English carol
English song, usually on a religious subject, with several stanzas and a refrain, mostly polyphonic, has simple 2-3 part harmony, text in English or Latin, similar to folk music
Secular song with French words; used especially for polyphonic songs of the fourteenth through sixteenth centuries
Sixteenth-century genre of Italian polyphonic song in mock-popular style, typically syllabic, homophonic, and diatonic, with the melody in the upper voice and marked rhythmic patterns
Latin “to praise,” Italian devotional song based on sacred piece
Italian Madrigal
Sixteenth-century Italian poem having any number of lines, each of seven or eleven syllables Through composed (no repeated sections), Word painting, generally romantic *homophonic contrapunal textures. *2000 collections written in 70 years
Lute Songs
Also known as ayres, *Solo songs with lute accompaniment were popular in the early 1600s and were more intimate in nature than the madrigal *Leading composers included John Dowland and Thomas Campion *More personal than madrigal, as well as less word painting *The lute is always subordinate to the melody. *The lute part is written in tablature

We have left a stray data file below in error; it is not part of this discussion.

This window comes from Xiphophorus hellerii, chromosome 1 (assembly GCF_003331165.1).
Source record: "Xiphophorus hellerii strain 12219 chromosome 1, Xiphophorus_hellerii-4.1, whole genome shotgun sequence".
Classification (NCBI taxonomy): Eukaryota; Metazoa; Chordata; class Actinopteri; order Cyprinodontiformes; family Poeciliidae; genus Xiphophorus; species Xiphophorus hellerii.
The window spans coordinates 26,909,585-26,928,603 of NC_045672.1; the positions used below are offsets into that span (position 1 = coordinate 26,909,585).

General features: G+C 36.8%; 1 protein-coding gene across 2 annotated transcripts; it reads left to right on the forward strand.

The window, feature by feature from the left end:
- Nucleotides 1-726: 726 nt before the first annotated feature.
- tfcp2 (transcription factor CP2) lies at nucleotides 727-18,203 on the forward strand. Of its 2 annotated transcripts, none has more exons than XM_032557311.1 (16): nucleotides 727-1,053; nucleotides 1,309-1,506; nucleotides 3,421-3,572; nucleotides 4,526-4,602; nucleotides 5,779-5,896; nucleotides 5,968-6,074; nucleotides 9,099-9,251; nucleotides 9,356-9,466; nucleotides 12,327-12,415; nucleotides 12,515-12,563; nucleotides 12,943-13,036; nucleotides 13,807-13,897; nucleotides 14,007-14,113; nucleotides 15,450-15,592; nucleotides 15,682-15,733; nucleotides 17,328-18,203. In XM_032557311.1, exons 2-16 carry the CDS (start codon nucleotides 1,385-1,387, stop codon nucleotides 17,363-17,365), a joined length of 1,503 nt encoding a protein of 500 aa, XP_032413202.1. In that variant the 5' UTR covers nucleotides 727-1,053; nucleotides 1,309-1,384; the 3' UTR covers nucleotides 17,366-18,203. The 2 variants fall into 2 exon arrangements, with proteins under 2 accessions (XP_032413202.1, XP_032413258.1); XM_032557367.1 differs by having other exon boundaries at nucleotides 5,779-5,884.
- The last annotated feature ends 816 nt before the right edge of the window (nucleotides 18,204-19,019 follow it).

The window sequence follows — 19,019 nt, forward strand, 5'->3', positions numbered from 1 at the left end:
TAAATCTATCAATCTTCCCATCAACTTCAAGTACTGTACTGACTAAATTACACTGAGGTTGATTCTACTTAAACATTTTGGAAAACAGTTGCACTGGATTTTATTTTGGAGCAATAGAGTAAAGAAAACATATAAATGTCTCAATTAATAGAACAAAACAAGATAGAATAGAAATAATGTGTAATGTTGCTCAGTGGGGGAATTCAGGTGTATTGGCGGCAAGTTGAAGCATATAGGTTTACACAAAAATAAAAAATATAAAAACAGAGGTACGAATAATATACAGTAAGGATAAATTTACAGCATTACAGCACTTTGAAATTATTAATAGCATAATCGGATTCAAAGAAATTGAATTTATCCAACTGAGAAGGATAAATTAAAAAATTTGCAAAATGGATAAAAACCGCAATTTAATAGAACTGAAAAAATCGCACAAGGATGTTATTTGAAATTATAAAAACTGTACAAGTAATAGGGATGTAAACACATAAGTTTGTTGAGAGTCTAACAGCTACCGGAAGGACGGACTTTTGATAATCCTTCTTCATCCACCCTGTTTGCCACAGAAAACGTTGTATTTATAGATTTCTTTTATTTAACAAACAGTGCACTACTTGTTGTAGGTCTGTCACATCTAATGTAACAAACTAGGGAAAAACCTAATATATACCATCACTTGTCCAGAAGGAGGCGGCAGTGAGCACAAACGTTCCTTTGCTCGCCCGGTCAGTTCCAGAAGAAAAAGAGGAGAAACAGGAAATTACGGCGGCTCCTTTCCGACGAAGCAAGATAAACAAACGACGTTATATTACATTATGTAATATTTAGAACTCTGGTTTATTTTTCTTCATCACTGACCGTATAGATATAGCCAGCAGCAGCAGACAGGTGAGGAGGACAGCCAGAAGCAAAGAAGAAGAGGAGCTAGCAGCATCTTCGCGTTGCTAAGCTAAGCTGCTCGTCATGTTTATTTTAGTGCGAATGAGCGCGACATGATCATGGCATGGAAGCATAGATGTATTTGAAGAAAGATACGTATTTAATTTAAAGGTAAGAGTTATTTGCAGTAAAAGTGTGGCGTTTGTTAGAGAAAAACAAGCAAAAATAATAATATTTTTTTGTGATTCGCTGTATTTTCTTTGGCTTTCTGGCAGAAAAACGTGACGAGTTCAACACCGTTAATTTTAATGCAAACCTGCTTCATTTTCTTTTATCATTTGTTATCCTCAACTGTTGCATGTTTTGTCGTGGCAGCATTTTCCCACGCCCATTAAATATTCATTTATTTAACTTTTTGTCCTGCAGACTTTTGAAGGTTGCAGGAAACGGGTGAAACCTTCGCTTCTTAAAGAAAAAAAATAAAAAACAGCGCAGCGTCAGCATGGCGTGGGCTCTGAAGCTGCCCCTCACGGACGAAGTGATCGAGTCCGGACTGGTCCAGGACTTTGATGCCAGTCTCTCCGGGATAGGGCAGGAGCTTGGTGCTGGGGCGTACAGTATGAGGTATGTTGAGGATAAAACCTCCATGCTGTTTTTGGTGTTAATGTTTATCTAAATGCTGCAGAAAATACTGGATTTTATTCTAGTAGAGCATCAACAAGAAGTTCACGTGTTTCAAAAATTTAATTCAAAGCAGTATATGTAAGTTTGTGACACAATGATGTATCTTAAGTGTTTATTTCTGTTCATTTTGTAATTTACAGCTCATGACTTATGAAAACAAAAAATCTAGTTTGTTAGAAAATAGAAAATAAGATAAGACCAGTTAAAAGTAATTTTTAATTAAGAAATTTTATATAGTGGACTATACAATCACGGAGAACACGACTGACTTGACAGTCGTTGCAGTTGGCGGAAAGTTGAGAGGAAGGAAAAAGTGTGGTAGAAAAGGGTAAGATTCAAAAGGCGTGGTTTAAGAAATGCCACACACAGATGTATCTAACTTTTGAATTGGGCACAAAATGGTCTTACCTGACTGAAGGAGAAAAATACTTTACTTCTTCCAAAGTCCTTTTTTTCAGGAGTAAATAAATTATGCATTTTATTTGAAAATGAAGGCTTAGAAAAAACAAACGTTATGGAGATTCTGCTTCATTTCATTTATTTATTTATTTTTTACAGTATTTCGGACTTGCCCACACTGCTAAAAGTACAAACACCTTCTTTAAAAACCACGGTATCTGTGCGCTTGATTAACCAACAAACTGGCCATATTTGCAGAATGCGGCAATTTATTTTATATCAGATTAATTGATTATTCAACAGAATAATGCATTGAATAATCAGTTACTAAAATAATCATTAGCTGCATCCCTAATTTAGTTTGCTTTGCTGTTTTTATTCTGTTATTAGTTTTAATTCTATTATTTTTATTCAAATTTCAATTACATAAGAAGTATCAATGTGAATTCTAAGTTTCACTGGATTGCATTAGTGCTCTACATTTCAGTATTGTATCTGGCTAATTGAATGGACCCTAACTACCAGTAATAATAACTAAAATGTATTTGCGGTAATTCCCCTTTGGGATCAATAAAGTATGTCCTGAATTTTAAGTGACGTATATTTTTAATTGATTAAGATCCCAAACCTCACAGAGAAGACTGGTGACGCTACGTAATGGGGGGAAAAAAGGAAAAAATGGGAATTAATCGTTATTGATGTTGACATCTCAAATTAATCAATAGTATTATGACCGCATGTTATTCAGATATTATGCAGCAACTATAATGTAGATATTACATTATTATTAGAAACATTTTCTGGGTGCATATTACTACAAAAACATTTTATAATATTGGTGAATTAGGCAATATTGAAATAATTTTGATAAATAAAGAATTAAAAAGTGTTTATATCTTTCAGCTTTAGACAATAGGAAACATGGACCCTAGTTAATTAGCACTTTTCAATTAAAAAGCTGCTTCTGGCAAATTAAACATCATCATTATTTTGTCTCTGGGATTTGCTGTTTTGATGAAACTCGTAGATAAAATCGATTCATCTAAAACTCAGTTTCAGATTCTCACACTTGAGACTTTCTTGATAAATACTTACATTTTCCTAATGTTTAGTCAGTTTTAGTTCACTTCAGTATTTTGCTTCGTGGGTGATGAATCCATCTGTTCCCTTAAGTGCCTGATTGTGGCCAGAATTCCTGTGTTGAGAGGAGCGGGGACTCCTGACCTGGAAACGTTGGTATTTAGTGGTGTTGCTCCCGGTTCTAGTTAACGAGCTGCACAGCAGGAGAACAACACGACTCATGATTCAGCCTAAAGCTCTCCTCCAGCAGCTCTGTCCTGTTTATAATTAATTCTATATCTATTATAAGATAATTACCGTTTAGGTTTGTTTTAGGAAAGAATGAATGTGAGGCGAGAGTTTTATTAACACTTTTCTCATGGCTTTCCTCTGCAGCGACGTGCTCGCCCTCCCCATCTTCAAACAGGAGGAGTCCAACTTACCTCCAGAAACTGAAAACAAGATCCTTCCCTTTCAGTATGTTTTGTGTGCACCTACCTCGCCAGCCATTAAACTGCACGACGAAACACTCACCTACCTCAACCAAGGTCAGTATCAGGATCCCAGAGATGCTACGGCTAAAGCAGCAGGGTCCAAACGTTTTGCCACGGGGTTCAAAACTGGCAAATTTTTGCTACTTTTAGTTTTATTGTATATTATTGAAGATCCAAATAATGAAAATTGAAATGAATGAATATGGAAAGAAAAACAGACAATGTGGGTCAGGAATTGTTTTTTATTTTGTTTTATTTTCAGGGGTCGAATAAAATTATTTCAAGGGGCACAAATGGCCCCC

*Spanish song, polyphonic, Rustic pastoral setting, represented native Spanish Music,short, strophic, homophonic, syllabic *The name of the genre is derived from the word for peasant *Intended for the elite class, the texts were rustic and popular in style. *The music was short, strophic, syllabic, and mostly homophonic, in reaction to the Franco-Flemish style.
Lutheran Chorale
*very simple and metrical verse written in native tongue. Some melodies were preexisting chants; some popular secular tunes. Polyphonic setting around the cantus firmus. The goal was for more people to be able to sing and perform devotional music. *Adapted Psalter melodies for their own services.
Psalm Tunes
Calvinist, monophonic tunes. Only music allowed in church. Polyphonic psalm settings *For devotional use at home, polyphony was allowed. *Many had four or more parts, with the tune in the soprano or tenor. *Settings were often in chordal style, but some had more elaborate motet-like arrangements.
Mensuration Canon
derived more than one voice from a single line of notated music, as when several voices sing the same melody, entering at certain intervals of time or singing at different speeds simultaneously.
Anglican church sacred son
Renaissance Motet
*Secular based motet, more broad in basis on other parts of music.